Whilst heightened public engagement with and concern about climate-related issues means that an increase in climate litigation and controversy comes as no surprise to many, this does not mean that sports organisations can be complacent. The threat to sports organisations of being subject to climate-related legal action or controversy is real, and the impact of this can run deep.

Sports organisations are a likely target for climate activist groups and other complainants for a variety of reasons. Their public profile means that claims, complaints and controversies are likely to hit the headlines, increasing the exposure around the relevant climate issues, whether a legal claim is actually brought or not. The public-facing nature of sports organisations also means that many expect that they should lead the way on climate related issues. Indeed, the powerful platform at the disposal of sports organisations means that they have the ability to raise awareness of climate-related issues and set a precedent for positive and responsible action.

In fact, we have already seen some climate litigation in the sports industry. The lodging of advertising complaints across a range of European nations including the UK, Switzerland and the Netherlands against FIFA’s Qatar World Cup’s carbon neutrality claims is just one indicator of the growing focus on sports organisations’ climate-related actions and commitments. In the Swiss example, a report by the Swiss advertising regulator has now held that FIFA’s claims could not be proven and therefore breached rules against unfair competition and has instructed FIFA (who are based in Switzerland) not to make such claims in future.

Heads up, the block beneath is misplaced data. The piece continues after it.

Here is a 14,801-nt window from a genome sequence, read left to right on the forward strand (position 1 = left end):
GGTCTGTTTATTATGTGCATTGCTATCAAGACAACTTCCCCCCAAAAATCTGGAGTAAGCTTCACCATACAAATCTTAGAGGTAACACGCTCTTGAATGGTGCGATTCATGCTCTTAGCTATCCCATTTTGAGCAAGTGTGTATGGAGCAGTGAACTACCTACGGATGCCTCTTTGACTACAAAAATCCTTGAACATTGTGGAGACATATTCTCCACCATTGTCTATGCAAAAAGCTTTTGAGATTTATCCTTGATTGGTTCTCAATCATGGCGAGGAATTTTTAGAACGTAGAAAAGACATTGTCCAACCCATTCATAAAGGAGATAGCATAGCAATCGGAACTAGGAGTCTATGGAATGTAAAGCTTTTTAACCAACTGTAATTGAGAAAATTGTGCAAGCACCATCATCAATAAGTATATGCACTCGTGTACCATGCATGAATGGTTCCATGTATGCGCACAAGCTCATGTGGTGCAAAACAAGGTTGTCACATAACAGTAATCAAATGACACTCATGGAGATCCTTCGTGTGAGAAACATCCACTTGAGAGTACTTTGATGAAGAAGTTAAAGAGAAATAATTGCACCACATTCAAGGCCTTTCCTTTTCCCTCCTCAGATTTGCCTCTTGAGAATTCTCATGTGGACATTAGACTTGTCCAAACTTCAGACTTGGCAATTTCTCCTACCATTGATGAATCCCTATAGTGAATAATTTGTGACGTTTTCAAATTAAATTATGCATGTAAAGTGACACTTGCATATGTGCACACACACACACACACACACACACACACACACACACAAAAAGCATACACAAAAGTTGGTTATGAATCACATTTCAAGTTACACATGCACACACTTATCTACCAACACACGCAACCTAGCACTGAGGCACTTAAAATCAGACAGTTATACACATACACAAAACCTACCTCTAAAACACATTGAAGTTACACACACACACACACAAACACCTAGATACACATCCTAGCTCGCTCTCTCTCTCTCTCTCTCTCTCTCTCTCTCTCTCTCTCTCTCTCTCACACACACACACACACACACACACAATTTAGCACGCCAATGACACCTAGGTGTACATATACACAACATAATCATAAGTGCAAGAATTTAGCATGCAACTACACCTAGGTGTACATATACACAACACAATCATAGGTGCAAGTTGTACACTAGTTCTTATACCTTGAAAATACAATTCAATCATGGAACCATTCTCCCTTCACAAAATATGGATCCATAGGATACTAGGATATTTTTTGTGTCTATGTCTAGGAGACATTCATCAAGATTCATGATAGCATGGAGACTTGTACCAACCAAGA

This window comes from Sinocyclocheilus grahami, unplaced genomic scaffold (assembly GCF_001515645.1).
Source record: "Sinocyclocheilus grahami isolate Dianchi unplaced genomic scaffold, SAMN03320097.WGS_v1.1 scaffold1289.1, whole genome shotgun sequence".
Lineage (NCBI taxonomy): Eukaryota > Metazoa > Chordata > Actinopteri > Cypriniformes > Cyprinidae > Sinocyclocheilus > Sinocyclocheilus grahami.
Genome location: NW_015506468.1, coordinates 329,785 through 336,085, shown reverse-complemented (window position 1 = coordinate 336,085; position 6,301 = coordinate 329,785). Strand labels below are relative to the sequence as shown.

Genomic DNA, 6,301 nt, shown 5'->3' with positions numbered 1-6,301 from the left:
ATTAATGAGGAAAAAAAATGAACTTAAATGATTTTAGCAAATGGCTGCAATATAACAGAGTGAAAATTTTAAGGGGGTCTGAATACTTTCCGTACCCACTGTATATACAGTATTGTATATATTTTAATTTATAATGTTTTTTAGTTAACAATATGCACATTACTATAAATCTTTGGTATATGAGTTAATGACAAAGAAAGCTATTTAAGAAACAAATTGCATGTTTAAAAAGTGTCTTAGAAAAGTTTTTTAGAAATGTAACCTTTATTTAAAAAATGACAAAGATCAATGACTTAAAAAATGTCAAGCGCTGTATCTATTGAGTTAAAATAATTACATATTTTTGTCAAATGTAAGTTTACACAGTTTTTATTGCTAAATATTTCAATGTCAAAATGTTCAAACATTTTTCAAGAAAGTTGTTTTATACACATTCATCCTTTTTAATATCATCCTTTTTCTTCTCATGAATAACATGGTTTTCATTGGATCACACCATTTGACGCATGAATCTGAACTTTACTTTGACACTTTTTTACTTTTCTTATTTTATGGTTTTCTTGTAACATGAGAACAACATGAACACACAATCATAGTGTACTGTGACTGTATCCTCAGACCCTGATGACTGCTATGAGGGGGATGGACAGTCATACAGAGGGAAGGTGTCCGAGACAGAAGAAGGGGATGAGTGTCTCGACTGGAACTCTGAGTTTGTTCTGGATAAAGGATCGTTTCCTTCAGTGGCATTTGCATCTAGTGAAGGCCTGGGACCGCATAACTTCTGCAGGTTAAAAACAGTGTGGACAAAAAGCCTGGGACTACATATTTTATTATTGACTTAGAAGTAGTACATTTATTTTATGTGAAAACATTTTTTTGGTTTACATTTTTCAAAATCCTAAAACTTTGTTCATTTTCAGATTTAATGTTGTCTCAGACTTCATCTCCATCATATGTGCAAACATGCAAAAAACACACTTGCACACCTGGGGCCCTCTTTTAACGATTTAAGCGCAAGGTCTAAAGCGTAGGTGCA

The fact that climate issues have been thrown into the spotlight means that sports organisations’ policies and partnerships are under scrutiny and any misstep can cause significant backlash on the organisation – even where no laws or regulations have actually been broken and legal action is not brought. British Cycling’s announcement that it had agreed an eight-year partnership with Shell Plc in October 2022 drew considerable criticism from high profile climate activist groups and others including Greenpeace and Friends of the Earth. Amid the controversy, then-CEO of British Cycling, Brian Facer, stepped down from his role. Critics questioned whether a company such as Shell Plc would really be able to help British Cycling to fast-track its route to net zero, as had been suggested by the governing body in its press release about the partnership. The adverse media attention this deal attracted further reiterates that there is an intensified gaze on how sports organisations approach their own climate commitments and the track record of those organisations sports organisations choose to work with or seek investment from.

The risks: why does it matter to sports organisations?